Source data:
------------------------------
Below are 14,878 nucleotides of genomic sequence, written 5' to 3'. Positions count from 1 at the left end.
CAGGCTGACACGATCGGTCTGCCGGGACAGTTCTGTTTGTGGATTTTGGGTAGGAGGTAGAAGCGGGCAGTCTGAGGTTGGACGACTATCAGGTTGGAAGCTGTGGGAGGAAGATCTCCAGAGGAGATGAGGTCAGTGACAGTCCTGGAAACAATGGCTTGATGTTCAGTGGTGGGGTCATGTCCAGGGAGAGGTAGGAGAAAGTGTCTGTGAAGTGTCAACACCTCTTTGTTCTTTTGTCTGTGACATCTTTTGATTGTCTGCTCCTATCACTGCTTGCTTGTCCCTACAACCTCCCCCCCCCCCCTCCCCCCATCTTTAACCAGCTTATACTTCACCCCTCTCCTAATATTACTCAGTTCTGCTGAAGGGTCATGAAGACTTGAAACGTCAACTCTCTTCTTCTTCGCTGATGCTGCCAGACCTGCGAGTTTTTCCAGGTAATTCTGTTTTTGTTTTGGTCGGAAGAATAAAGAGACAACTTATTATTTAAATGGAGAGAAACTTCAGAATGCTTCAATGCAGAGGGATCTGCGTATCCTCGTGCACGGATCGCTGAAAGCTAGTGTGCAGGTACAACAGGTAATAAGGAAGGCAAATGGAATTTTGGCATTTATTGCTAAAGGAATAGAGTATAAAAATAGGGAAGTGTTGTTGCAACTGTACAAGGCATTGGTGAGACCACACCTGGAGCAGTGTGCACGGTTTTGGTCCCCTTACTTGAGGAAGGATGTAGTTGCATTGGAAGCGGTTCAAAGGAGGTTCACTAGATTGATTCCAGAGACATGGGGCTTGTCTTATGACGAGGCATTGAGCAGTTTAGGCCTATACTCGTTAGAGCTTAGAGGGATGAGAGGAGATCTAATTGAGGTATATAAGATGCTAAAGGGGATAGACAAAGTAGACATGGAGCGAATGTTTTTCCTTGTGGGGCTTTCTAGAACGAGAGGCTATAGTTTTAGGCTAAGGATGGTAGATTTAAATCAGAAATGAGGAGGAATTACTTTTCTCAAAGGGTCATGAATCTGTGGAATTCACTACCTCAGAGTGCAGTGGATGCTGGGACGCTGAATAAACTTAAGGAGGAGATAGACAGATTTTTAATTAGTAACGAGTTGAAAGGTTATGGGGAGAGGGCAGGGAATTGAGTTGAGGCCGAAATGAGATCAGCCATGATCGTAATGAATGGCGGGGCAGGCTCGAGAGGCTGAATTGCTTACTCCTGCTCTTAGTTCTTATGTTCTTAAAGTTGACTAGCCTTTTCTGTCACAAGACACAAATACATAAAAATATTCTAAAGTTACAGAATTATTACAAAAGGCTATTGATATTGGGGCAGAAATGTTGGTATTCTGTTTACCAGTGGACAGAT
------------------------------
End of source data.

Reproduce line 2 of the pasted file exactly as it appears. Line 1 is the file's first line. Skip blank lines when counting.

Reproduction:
CAGGCTGACACGATCGGTCTGCCGGGACAGTTCTGTTTGTGGATTTTGGGTAGGAGGTAGAAGCGGGCAGTCTGAGGTTGGACGACTATCAGGTTGGAAGCTGTGGGAGGAAGATCTCCAGAGGAGATGAGGTCAGTGACAGTCCTGGAAACAATGGCTTGATGTTCAGTGGTGGGGTCATGTCCAGGGAGAGGTAGGAGAAAGTGTCTGTGAAGTGTCAACACCTCTTTGTTCTTTTGTCTGTGACATCTTTTGATTGTCTGCTCCTATCACTGCTTGCTTGTCCCTACAACCTCCCCCCCCCCCCTCCCCCCATCTTTAACCAGCTTATACTTCACCCCTCTCCTAATATTACTCAGTTCTGCTGAAGGGTCATGAAGACTTGAAACGTCAACTCTCTTCTTCTTCGCTGATGCTGCCAGACCTGCGAGTTTTTCCAGGTAATTCTGTTTTTGTTTTGGTCGGAAGAATAAAGAGACAACTTATTATTTAAATGGAGAGAAACTTCAGAATGCTTCAATGCAGAGGGATCTGCGTATCCTCGTGCACGGATCGCTGAAAGCTAGTGTGCAGGTACAACAGGTAATAAGGAAGGCAAATGGAATTTTGGCATTTATTGCTAAAGGAATAGAGTATAAAAATAGGGAAGTGTTGTTGCAACTGTACAAGGCATTGGTGAGACCACACCTGGAGCAGTGTGCACGGTTTTGGTCCCCTTACTTGAGGAAGGATGTAGTTGCATTGGAAGCGGTTCAAAGGAGGTTCACTAGATTGATTCCAGAGACATGGGGCTTGTCTTATGACGAGGCATTGAGCAGTTTAGGCCTATACTCGTTAGAGCTTAGAGGGATGAGAGGAGATCTAATTGAGGTATATAAGATGCTAAAGGGGATAGACAAAGTAGACATGGAGCGAATGTTTTTCCTTGTGGGGCTTTCTAGAACGAGAGGCTATAGTTTTAGGCTAAGGATGGTAGATTTAAATCAGAAATGAGGAGGAATTACTTTTCTCAAAGGGTCATGAATCTGTGGAATTCACTACCTCAGAGTGCAGTGGATGCTGGGACGCTGAATAAACTTAAGGAGGAGATAGACAGATTTTTAATTAGTAACGAGTTGAAAGGTTATGGGGAGAGGGCAGGGAATTGAGTTGAGGCCGAAATGAGATCAGCCATGATCGTAATGAATGGCGGGGCAGGCTCGAGAGGCTGAATTGCTTACTCCTGCTCTTAGTTCTTATGTTCTTAAAGTTGACTAGCCTTTTCTGTCACAAGACACAAATACATAAAAATATTCTAAAGTTACAGAATTATTACAAAAGGCTATTGATATTGGGGCAGAAATGTTGGTATTCTGTTTACCAGTGGACAGAT